The China National Renewable Energy Center recently approved and issued the nation’s first lot of green power trading certificates to 20 renewable energy projects as a part of the country’s upgraded policies as concerns renewable energy generation, green certificates, and the green certificate trading scheme.
The projects are located in six provinces and regions, including Jiangsu, Shandong and Hebei provinces as well as Xinjiang Autonomous Region.
The green certificate is a tradable commodity proving that certain electricity is generated using renewable energy sources and serves as a digital certificate issued by the Chinese authorities to the power producing enterprise based on their contribution of non-water-based renewable energy to the electrical grid. It is a confirmation and proof of renewable energy generating capacity of non-hydrological origin, as well as the only documentary proof of green power consumption.
The projects in the first lot of certificates are being launched by several energy firms, including China Huaneng Group, China Huadian Corporation, China Energy Conservation Investment Corporation and China Hydropower Engineering Consulting Group, among others.
According to the relevant policies, green certificates will be issued in batches. Onshore wind and solar PV projects are eligible to apply for the certificates on a designated online registration platform after receiving certain approvals. The China National Renewable Energy Center will periodically review the criteria including the list of companies receiving the subsidies and the amount of electricity generated each month in preparation for the issuance of the corresponding green certificates.
In total, 230,135 certificates, each representing 1 MWh of power from renewable sources, were issued to the projects, covering an aggregate installed capacity of 112.5 MW.
Starting on July 1, a trial program will be initiated whereby the green certificates will be traded on China’s national trading platform. The certificates will be valued no higher than the cost of the renewable power for either wind or solar plus the value of the subsidy allowed by the province where the project is located, with the subscription price negotiated between the buyer and the seller or determined through price bidding. Generally, the price for wind and power green certificates should not exceed 0.26 yuan (US$0.04) per kWh.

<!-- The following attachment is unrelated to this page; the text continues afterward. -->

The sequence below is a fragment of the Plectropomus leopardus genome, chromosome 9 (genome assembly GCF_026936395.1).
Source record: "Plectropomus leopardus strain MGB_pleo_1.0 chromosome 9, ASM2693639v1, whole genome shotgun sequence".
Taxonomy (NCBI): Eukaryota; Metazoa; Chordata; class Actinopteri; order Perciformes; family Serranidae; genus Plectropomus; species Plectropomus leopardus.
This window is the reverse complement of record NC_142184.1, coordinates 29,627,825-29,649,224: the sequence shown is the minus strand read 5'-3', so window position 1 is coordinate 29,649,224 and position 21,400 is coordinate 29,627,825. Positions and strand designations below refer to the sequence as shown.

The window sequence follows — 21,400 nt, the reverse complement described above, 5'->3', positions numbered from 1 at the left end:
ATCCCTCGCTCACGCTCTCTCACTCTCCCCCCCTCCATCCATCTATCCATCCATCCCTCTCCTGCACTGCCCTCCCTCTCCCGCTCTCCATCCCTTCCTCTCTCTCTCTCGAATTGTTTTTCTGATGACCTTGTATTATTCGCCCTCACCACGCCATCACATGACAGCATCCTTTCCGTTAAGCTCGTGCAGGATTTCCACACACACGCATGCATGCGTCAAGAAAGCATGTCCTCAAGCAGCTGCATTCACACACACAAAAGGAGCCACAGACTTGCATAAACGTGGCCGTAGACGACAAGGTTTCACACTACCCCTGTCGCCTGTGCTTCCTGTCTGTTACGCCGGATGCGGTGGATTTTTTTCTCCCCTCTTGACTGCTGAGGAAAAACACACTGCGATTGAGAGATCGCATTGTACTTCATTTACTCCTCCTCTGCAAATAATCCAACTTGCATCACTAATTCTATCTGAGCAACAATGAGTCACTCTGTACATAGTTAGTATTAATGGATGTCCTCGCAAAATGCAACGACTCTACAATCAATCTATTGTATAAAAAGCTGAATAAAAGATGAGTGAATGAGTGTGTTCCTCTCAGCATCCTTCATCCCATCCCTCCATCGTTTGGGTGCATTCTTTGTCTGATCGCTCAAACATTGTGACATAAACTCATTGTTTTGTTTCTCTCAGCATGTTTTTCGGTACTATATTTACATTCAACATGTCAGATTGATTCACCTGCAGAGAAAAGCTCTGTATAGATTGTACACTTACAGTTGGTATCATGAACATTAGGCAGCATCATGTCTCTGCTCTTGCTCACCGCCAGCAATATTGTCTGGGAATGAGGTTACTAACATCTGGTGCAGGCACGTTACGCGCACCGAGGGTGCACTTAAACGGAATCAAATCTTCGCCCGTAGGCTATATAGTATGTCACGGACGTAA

The country’s top planning agency, the National Development and Reform Commission (NDRC), announced the green certificate plan in February. It will start on a voluntary basis and will be made mandatory as early as 2018, depending on its success. Under the program, the certificates can be sold only once. After they are sold, renewable power producers will no longer receive direct subsidies for the corresponding electricity production.
China plans to raise its non-fossil fuel portion of primary energy consumption from the current 12 percent to 15 percent by 2020. Amid a surge in capacity, the country has struggled to find the money to pay subsidies to renewable energy producers, with the shortfall last year having exceeded 60 billion yuan (US$8.83 billion), according to industrial estimates. The new mechanism is expected to help reduce government subsidies and ease curtailment issues in the world’s largest renewables market.
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